Part of the island of Vypin and blessed with a unique blend of sea and backwater, Cherai is an exotic mixture of nature, culture and history. With the Periyar River to the east and the Arabian Sea westwards, Cherai also offers vast stretches of luminous green coconut groves, paddy fields situated below sea level, a shoreline of secluded golden beaches, an occasional school of frolicking dolphins and tranquil stretches of scenic backwaters with Chinese fishing nets along the banks. Chera's tryst with history includes the fabled ancient port of Muziris and in being part of the European colonial era in Kerala. The area contains several historical temples, churches, mosques and monuments of antiquity.
Little is known for certain about Cherai's early history. But it is surmised that due to flooding of the River Periyar in 1341 the backwaters burst through the narrow sandbanks that separated them from the sea at Kochi thereby creating a new outlet to the sea. It is believed that the island of Vypin was created as a consequence, providing a home to the early inhabitants who made their living from fishing.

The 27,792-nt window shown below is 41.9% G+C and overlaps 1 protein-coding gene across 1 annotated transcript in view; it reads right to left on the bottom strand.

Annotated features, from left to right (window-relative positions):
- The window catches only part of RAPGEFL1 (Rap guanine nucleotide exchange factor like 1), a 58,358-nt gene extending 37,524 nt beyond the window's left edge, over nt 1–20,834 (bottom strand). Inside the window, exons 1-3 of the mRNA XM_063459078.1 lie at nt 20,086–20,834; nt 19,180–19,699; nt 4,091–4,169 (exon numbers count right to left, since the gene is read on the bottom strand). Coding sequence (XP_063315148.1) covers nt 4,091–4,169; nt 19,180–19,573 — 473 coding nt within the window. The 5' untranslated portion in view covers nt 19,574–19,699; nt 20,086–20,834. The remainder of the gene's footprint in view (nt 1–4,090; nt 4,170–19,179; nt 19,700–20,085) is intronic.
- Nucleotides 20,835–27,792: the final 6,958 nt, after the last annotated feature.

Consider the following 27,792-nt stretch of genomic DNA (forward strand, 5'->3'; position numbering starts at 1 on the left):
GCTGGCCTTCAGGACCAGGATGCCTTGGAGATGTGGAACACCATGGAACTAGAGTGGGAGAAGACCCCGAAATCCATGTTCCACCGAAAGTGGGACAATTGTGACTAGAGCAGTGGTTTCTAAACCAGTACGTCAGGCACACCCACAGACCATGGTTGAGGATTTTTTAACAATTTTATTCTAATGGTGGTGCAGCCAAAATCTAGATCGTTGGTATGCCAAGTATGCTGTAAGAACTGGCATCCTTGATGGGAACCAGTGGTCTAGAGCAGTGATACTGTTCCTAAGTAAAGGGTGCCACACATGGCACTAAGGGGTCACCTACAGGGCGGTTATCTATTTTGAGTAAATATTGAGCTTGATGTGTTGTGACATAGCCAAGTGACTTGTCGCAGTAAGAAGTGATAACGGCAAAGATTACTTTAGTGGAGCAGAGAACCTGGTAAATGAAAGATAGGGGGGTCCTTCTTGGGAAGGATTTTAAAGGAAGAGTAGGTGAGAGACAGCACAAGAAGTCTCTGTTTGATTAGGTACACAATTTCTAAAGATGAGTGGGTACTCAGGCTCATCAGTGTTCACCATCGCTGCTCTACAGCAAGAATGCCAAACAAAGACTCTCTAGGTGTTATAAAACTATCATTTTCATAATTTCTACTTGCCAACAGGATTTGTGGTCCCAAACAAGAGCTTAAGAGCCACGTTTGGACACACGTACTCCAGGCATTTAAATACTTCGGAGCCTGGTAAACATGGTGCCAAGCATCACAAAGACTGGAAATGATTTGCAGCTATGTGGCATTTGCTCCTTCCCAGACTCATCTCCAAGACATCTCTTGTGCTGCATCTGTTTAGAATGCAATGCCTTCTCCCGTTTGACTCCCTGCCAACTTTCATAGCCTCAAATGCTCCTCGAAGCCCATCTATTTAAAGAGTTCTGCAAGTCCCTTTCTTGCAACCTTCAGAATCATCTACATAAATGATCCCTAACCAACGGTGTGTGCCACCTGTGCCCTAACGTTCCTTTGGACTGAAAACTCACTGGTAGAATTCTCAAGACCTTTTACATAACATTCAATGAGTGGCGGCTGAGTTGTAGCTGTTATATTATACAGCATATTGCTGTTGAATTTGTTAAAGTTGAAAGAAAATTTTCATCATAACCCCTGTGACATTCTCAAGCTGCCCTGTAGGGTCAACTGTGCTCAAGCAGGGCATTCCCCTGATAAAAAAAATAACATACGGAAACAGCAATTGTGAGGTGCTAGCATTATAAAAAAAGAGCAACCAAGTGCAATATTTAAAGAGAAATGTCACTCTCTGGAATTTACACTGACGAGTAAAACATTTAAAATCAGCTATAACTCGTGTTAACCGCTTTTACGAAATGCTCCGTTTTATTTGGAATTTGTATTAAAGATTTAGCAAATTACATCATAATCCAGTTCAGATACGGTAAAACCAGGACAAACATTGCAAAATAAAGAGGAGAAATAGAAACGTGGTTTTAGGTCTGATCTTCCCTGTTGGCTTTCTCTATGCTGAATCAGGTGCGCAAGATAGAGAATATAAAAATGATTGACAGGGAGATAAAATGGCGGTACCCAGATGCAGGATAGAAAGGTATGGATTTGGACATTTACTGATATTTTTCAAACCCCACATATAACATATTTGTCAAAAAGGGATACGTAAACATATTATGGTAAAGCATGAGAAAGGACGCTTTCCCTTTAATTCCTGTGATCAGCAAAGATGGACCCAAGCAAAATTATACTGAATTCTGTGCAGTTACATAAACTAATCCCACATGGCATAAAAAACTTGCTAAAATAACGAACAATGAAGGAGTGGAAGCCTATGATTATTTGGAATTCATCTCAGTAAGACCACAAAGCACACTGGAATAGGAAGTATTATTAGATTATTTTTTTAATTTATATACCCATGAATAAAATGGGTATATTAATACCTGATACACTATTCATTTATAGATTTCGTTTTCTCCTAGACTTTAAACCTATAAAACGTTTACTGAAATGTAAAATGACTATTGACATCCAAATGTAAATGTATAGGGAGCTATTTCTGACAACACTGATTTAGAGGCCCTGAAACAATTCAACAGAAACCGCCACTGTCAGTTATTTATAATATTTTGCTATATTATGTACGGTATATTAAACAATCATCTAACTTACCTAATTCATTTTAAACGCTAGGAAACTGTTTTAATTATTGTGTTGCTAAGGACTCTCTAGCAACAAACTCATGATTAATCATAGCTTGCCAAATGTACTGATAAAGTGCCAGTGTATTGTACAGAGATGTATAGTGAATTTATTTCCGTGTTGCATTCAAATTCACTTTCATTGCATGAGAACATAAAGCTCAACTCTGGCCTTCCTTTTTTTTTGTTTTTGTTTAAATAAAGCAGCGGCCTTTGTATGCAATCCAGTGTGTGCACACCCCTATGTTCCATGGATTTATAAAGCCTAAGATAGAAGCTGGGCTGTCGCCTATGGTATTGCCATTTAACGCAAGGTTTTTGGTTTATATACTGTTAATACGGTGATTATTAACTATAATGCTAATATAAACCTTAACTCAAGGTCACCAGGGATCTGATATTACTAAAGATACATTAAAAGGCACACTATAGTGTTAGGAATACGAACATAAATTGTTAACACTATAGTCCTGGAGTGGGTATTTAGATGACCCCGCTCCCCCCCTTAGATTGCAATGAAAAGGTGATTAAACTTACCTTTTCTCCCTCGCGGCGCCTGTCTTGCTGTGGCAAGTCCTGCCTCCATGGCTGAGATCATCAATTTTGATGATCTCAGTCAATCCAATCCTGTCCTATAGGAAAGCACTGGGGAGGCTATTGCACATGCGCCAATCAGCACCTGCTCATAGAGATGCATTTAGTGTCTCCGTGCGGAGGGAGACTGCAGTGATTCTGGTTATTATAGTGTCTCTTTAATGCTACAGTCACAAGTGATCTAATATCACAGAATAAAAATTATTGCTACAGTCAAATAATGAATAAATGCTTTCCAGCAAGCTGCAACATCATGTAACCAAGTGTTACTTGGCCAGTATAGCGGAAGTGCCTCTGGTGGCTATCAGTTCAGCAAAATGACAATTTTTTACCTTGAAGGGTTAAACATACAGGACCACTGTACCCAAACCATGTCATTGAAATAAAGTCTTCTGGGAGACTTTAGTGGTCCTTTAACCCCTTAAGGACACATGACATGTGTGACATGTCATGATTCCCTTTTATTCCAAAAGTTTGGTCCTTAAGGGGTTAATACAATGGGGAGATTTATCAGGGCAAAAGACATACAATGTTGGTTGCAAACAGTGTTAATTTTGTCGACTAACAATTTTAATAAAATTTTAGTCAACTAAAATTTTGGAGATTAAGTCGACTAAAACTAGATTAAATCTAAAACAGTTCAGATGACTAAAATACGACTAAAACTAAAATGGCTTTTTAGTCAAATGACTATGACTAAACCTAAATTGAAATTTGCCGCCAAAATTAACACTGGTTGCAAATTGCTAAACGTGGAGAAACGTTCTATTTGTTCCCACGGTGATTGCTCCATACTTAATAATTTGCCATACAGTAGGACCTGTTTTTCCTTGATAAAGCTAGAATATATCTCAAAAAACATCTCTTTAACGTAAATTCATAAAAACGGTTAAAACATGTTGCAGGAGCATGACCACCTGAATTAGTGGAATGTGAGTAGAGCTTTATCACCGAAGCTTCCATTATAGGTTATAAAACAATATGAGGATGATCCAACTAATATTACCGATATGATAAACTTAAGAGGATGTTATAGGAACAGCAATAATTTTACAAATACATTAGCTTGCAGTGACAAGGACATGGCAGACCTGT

Cherai first finds historical mention after the Portuguese arrived on the Kerala coast in 1498. At this time a powerful ruler, the Zamorin ruled over all the feudal chieftains of the time in Kerala including the Cherai area then under the ruler of Kochi. The Zamorin welcomed the Portuguese and allowed them to participate in the trade of spices threatening the monopoly of the Arab traders. The Arabs intervened with the Zamorin to protect their business interests resulting in the Portuguese being refused a monopoly. Angered, they sought favour with the Kochi ruler who nursed ambitions of independence from the control of the Zamorin. In the conflict that followed the Kochi armies with the assistance of the Portuguese General Albuquerque defeated the Zamorin and the Portuguese were given exclusive rights to the spice trade from the port of Muziris. At this point in time the pirates operating in the waters off the Pallipuram area of Cherai posed a constant threat to local merchants and their goods. In order to protect their commercial interests the king of Kochi permitted the Portuguese to construct a fort: a hexagonal, three storey structure that acted as an outpost to protect the trade through the port of Muziris. Pallipuram and Muziris were developed by the Portuguese as 'twin cities'. In 1507 they built the Pallipuram Ave Maria Church followed by a seminary in 1574 and Jesuit monastery. These structures are still intact and accessible to visitors. In 1661 the Dutch Admiral Vander Meyden made an alliance with the Zamorin which eventually resulted in the expulsion of the Portuguese and occupation of the fort in Pallipuram by the Dutch. Although the Protestant Dutch slaughtered local Catholics, they did not destroy the Pallipuram church and instead even built a chapel for the church. In 1728 the seminary was converted to a leprasorium, today it functions as a school. Eventually control of Cherai was transferred to the British colonialists till India's independence from colonial rule. In fact there is an area in Cherai that is still referred to as 'British' by the locals.